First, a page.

Ontario residents are demanding answers after the Ontario Power Generation says an emergency alert issued Sunday morning was sent “in error.”
The emergency bulletin, which was sent shortly after 7:20 a.m., said there was an “incident” at the Pickering Nuclear Generating Station and that the alert applied to people within 10 kilometres of the plant.
A short time later, OPG announced that the alert was a false alarm. Since then, many people have taken to social media looking for answers on how the mistake happened.
Sylvia Jones, Ontario’s solicitor general, said a “full investigation” has been launched to determine how the error happened and that the alert was issued during a “routine training exercise” being conducted by the Provincial Emergency Operations Centre.
“There was no incident at the Pickering Nuclear Generating Station that should have triggered public notification. Nor was there ever any danger to the public and environment,” Jones said in a statement.
“Emergency exercises are a critical component of ensuring preparedness for emergency management and response agencies. The PEOC conducts training exercises regulary and there was no intention to notify the public in this instance.”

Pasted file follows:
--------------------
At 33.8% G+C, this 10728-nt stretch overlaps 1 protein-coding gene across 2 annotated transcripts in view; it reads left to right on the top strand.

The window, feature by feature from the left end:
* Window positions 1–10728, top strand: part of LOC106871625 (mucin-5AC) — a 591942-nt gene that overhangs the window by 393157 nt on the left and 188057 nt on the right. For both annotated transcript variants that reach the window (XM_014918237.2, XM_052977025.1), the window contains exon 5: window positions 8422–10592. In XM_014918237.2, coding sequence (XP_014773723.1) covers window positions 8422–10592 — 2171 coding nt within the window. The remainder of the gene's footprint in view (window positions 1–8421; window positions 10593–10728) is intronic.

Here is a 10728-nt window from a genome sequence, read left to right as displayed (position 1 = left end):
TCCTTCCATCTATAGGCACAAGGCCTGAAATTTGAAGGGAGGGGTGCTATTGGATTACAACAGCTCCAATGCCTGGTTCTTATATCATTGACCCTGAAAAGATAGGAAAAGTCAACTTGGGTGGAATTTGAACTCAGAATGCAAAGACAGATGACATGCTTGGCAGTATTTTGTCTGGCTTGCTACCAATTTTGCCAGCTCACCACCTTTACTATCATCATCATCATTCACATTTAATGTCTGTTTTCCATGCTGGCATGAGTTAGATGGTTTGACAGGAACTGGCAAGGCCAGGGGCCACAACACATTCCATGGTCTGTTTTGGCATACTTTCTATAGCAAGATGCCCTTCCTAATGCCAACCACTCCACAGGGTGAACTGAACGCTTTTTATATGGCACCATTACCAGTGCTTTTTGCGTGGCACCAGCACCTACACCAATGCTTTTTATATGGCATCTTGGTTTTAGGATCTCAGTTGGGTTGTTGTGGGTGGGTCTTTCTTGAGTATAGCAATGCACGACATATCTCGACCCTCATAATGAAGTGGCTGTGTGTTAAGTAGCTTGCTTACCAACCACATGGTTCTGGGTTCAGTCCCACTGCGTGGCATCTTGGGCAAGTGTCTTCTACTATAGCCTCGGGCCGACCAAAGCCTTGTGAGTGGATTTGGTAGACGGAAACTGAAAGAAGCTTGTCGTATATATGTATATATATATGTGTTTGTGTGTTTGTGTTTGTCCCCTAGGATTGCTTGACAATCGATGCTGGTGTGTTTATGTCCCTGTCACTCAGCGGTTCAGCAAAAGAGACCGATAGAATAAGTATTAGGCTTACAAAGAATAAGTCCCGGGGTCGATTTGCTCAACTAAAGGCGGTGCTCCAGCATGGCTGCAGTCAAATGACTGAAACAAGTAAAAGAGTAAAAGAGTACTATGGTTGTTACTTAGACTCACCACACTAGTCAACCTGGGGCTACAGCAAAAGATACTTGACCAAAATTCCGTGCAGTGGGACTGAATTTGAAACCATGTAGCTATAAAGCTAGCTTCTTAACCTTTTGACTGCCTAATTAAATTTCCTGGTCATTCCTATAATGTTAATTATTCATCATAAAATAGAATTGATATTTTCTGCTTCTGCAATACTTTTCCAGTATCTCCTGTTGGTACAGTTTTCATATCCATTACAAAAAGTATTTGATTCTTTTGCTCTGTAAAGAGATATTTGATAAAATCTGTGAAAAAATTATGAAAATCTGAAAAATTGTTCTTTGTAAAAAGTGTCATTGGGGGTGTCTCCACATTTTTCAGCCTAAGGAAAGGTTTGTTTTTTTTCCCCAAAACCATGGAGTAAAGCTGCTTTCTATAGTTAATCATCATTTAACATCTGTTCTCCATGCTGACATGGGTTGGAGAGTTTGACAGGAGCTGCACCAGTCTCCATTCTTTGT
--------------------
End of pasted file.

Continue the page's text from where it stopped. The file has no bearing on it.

Pickering Mayor Dave Ryan said on Twitter that he was “very troubled” to receive the alert Sunday morning and that he’s demanding a full investigation take place.
Toronto Mayor John Tory said he would join Ryan in calling for an investigation.
“There are far too many unanswered questions,” Tory said on Twitter.
Durham MP Erin O’Toole said there are “serious problems” with the emergency alert system and its protocols.
“There should be an immediate review of the system and I will push for that,” O’Toole said on Twitter.
Pickering-Uxbridge MP Jennifer O’Connell said the “lack of clarity & info to the public is unacceptable.”
“In the event of an actual emergency we deserve clear and timely information!” the MP said on Twitter.
Peter Tabuns, the Ontario NDP energy critic, echoed others’ sentiments.
“We are deeply troubled that families were unnecessarily given reason to worry about their safety this morning,” Tabuns said in a statement.
“We need a full and transparent investigation into how a false alarm was triggered, and how all breakdowns in communication occurred. Confidence in the accuracy of the system is essential for public safety.”
Meanwhile, other Ontario residents are also looking for answers, many of which woke up terrified Sunday morning.
In a statement issued on Sunday, Ontario Power Generation chief nuclear officer Sean Granville confirmed the alert was sent during a routine exercise and that the plant was “operating as designed.”
“There is no safety incident and there is no danger to the public,” OPG said in a statement.
“The emergency alert was triggered in error.”
— With files from Nick Westoll